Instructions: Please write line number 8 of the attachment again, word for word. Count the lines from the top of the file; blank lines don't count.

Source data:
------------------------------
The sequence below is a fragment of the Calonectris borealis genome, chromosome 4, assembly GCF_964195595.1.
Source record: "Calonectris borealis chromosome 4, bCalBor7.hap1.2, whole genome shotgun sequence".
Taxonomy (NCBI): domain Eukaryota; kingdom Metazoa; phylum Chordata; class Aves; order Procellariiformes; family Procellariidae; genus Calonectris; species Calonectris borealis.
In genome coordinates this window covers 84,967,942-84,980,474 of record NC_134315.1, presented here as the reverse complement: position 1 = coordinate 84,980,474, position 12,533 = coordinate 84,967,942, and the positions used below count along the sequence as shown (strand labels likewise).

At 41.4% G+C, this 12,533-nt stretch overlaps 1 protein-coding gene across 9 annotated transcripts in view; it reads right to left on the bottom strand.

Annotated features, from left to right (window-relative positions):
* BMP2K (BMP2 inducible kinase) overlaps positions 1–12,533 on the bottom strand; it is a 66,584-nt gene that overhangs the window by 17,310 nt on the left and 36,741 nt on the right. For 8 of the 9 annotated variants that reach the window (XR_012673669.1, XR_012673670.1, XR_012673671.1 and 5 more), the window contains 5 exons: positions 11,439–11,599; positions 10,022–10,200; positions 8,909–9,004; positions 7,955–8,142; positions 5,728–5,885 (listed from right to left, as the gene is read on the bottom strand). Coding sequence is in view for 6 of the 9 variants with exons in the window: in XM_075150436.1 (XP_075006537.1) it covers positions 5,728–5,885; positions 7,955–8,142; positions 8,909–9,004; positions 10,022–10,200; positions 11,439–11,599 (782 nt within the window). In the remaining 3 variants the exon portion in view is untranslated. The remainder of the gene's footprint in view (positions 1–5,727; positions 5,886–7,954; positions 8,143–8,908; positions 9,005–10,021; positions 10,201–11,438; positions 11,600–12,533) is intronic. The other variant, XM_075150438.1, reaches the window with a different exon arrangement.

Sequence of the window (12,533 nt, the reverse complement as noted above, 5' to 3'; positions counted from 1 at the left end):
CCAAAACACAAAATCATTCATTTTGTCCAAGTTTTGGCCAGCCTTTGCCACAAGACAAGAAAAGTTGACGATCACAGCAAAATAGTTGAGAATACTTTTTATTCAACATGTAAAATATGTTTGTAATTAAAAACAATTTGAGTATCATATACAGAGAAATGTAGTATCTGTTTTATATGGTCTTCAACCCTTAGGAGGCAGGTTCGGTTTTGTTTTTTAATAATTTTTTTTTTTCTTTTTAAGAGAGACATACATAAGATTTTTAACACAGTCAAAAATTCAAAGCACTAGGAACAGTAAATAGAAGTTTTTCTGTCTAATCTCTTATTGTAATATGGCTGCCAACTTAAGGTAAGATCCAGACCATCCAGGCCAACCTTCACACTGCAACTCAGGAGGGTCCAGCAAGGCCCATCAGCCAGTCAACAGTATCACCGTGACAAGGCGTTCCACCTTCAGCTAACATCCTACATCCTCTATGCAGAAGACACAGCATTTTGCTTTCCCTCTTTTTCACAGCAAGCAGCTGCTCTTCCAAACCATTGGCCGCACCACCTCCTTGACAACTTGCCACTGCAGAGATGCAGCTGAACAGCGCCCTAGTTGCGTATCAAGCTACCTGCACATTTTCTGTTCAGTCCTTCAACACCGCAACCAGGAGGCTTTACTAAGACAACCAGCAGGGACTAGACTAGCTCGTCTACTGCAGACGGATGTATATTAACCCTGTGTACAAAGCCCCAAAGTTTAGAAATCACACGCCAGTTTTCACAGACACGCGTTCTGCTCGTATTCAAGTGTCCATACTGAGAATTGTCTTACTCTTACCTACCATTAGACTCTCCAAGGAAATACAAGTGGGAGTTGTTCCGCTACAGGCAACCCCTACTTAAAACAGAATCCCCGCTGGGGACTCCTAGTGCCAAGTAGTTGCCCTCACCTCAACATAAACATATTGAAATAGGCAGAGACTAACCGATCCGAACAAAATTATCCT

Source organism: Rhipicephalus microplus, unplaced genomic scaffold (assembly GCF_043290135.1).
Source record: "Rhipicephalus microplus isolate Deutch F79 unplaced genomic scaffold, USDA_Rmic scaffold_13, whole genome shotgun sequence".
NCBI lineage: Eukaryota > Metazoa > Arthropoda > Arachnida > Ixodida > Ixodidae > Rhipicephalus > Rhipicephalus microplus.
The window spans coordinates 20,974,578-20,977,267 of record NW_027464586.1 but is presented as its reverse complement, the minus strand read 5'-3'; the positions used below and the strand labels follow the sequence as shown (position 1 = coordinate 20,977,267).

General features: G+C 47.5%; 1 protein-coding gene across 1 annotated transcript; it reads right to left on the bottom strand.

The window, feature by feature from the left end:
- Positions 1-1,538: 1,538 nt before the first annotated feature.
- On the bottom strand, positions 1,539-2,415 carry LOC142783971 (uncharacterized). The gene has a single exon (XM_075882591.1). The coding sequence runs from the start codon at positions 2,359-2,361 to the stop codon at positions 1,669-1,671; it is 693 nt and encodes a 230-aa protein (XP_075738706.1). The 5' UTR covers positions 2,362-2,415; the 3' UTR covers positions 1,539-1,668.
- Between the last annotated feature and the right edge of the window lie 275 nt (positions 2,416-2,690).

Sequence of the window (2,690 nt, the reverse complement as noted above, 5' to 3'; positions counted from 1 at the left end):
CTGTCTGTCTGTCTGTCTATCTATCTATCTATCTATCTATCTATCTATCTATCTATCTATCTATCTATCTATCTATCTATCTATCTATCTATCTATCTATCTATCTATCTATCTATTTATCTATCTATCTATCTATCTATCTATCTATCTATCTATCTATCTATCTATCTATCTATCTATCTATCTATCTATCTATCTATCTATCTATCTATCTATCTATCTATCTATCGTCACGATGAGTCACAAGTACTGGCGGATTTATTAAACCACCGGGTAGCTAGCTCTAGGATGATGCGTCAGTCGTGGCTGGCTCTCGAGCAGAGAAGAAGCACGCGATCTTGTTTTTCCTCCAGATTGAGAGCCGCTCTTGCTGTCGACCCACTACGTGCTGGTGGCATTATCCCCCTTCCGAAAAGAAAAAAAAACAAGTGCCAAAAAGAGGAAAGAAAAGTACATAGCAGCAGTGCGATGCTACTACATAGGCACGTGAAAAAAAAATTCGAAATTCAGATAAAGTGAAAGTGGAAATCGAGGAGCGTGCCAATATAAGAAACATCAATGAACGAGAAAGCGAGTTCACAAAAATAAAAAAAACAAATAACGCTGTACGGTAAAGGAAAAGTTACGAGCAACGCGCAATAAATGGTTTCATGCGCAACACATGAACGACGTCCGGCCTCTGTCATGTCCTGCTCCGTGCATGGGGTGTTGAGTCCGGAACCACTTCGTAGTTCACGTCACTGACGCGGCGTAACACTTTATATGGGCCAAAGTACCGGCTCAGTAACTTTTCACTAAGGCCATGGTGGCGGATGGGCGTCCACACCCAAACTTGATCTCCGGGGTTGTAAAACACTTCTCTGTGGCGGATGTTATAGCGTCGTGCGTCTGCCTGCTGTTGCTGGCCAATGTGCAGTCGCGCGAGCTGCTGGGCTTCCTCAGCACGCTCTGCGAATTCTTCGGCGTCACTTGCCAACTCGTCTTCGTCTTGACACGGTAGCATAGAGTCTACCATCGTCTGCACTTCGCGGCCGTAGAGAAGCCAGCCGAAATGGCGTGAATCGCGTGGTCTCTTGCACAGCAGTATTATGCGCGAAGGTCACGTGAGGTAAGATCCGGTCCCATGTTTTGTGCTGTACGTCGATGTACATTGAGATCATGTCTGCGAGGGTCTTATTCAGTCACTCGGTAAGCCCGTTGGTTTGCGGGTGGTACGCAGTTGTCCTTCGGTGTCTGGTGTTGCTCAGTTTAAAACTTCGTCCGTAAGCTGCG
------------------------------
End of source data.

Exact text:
Sequence of the window (12,533 nt, the reverse complement as noted above, 5' to 3'; positions counted from 1 at the left end):